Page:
University of Montana Dean Roberta Evans said Thursday she is stepping down Jan. 1 into a faculty position.
Evans was named dean of the School of Education in May 2002 after serving as interim dean from July 2001, and she oversaw the expansion of the school into the Phyllis J. Washington College of Education and Human Sciences.
"There's just so much tremendous, good work there," Evans said of the college. "And I want to study it deeply again and have a chance to contribute to what is really the heavy lifting, the research and the teaching about it."
During her tenure, the college has pulled in millions of dollars in donations and some of its programs have earned national recognition.
In an email to the campus community Wednesday, Provost Beverly Edmond thanked "Bobbie, as we affectionately call her," for being a "stellar member" of UM's leadership team for more than two decades.
"I look forward to the new activities she will carry out in this new chapter of her distinguished career," Edmond wrote. "Bobbie has always loved teaching and learning, and plans to continue her passion for advancing the quality of public education by focusing on fresh research ideas."
In the email, Edmond said she would soon announce her intentions for appointing an interim dean and her plans for filling the position on a "more permanent basis."
In a phone call Thursday, Evans said she always knew in her heart she would step back from the deanship sooner or later. She said a convergence around homecoming weekend prompted her decision to return to research and teaching.
Her team had just submitted strong reports related to UM's project to set priorities. She has been able to hire "star power faculty." And the college is at a peak of "extramural funding," with a $10 million gift announced on homecoming weekend.
"I think I have a really good record of supporting those superstar professors, but now I want to jump back in and be one. So that's the deal," Evans said.
The project to set priorities includes academics and administrative services, and it's in some ways a competition to see who is doing the most with the least, Evans said. In that regard, she is pleased with the reports delivered about her college to the task force.
"I think they're going to be mightily impressed when they see really what we have done," she said.
Announced earlier this month, the $10 million gift from the Dennis and Phyllis Washington Foundation to the College of Education and Human Sciences is counted as one of the largest gifts in UM history. Evans said the Washingtons have a relationship with her whole team, and they are savvy investors who want to see results.
"And I'm not the person who has generated those results. Now, I can help generate more as a faculty member," Evans said.
In August, the dean also announced a $5 million gift from an anonymous donor to fully fund two new academic chairs. The contribution increased the number of instructors in the college at a time when UM is losing positions because of budget difficulties.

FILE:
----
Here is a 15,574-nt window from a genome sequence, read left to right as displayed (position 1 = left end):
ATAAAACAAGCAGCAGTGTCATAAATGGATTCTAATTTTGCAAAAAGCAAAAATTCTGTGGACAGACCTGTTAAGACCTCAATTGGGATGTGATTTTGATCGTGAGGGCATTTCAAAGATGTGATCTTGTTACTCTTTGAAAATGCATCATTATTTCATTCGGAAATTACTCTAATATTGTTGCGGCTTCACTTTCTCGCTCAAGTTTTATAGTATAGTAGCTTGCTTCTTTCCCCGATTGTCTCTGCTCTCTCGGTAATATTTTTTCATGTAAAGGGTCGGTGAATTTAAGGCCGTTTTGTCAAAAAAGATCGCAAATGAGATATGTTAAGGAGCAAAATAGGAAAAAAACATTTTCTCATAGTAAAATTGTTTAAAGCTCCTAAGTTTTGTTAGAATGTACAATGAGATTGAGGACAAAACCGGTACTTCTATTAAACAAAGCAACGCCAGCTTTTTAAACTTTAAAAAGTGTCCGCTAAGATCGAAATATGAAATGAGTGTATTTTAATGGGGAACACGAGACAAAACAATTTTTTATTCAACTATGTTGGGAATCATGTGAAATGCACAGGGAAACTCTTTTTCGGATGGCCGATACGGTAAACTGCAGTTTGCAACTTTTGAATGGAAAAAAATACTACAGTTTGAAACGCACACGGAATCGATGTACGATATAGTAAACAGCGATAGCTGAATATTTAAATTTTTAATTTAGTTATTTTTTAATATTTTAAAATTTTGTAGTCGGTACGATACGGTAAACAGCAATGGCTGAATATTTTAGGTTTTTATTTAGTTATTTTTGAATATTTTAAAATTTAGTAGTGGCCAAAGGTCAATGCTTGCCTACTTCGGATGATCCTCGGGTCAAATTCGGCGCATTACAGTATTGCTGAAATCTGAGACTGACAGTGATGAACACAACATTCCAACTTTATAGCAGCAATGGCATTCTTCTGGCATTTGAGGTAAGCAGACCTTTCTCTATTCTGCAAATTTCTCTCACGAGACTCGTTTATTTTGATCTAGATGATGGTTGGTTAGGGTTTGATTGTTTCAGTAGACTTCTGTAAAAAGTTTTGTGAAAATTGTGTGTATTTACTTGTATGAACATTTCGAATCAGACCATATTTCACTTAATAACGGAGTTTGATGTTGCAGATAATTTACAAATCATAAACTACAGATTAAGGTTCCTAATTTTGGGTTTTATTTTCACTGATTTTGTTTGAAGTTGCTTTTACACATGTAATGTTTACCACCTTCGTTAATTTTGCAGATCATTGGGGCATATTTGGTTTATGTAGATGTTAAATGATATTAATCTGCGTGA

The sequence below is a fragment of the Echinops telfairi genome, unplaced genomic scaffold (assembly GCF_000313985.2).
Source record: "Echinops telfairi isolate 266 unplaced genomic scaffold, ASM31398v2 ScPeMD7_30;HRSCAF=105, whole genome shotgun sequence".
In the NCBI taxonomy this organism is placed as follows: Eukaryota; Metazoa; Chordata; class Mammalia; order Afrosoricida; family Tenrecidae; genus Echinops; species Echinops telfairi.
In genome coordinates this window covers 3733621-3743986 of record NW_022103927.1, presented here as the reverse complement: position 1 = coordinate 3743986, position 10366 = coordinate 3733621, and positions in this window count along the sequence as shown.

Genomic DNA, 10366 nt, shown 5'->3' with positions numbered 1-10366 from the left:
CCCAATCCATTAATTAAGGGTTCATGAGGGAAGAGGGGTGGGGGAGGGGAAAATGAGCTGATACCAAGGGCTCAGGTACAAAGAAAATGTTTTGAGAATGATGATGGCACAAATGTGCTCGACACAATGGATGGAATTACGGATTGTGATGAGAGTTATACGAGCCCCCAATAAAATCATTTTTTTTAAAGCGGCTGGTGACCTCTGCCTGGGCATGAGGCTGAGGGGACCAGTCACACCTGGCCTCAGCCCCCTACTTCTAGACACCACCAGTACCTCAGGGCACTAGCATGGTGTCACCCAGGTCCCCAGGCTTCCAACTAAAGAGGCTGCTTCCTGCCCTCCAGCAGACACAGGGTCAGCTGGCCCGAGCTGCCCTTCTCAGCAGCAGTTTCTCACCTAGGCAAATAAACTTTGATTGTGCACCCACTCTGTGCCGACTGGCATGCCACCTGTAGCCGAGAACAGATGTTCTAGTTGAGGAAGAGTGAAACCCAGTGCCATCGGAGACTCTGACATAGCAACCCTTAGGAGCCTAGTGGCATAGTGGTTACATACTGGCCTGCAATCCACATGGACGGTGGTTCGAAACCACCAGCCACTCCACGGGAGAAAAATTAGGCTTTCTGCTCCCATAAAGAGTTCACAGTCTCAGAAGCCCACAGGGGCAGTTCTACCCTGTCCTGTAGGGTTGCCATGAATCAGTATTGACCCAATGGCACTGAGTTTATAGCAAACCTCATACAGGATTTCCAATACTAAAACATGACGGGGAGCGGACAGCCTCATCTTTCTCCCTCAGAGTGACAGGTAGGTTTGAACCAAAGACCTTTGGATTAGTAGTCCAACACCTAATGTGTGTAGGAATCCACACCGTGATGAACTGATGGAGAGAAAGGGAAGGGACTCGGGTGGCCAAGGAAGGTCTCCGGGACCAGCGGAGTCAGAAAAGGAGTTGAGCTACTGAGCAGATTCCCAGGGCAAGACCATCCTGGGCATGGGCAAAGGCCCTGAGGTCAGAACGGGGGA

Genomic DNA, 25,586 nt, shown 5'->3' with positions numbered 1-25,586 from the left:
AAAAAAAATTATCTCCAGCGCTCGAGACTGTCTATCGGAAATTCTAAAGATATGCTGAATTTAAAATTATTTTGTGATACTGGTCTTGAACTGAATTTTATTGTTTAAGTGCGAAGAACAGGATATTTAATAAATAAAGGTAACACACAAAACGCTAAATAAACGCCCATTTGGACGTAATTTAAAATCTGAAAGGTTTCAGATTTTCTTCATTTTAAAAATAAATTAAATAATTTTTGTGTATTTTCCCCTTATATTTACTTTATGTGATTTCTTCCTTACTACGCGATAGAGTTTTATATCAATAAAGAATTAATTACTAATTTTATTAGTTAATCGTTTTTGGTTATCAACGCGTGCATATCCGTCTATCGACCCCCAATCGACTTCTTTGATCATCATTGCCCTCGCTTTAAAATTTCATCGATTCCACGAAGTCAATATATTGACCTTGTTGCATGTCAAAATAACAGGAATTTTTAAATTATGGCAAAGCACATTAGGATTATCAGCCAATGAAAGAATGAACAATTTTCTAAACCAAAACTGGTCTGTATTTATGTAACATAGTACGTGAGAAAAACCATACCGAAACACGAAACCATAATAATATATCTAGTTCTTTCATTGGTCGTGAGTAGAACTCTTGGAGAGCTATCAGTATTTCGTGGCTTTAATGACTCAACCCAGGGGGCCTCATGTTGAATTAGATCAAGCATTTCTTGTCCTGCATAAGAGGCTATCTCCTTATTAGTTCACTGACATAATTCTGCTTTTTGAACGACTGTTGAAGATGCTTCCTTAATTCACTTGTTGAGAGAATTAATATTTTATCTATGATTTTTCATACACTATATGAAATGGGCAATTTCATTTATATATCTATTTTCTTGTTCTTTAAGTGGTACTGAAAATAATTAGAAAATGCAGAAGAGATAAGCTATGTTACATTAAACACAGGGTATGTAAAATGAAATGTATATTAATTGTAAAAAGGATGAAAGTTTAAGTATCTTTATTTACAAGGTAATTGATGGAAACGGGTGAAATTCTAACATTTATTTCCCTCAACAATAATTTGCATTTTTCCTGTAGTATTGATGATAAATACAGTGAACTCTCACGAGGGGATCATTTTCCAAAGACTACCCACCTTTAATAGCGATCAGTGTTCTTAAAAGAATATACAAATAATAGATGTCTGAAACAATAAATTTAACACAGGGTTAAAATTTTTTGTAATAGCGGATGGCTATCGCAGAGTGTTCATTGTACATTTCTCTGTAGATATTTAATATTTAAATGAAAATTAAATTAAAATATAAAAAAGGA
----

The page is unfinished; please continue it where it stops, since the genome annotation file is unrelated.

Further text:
Last year, the college earned two national rankings for its graduate programs in curriculum and instruction. U.S. News & World Report ranked UM among the "2016 Best Online Graduate Education Programs," and Top Masters in Education listed it among "The Top 50 Best Value Masters in Special Education Programs."
In 2015, Evans was named administrator of the year by the Montana Association of Students for "a history of excellence in leadership." She was nominated for the 2014-15 school year by students and colleagues, according to a news release from UM announcing the award.
In her email, Edmond noted Evans also served as interim chancellor of UM-Western and received the Pantzer Award in 2004 for making UM a more open and humane learning environment.
Provost Edmond said Evans' leadership has made a positive impact on the institution and she believes the dean is equipped to contribute at a national level.
"Indeed, I recently shared with Bobbie my belief that the knowledge of and advocacy for public education she consistently displays is such that she would be well suited to a role on educational administration policy at the national level," Edmond wrote.
In the phone call, Evans confirmed she will take a pay cut in her return to faculty, but she said the work itself is the most important to her at this point in her life.
"There are lots of different kinds of rewards, and I'm in education, so I didn't start out in this field for the money," Evans said.
The dean said she herself made the decision to step down, and she opted to do so before a permanent dean is named because UM is already in the midst of transition. In January 2018, interim UM President Sheila Stearns passes on the leadership post to General Electric executive Seth Bodnar, whose selection is pending approval by the Montana Board of Regents.
"It's the perfect time because there's so much momentum and so many people really poised right in our own college to be deans," Evans said.
Allowing an interim dean to lead the college "gives someone a chance to taste the deanship," she said. She also noted that she'll see the college through the remainder of the process to set program priorities.
"I am confident that we will be rewarded for tremendous productivity come December," Evans said.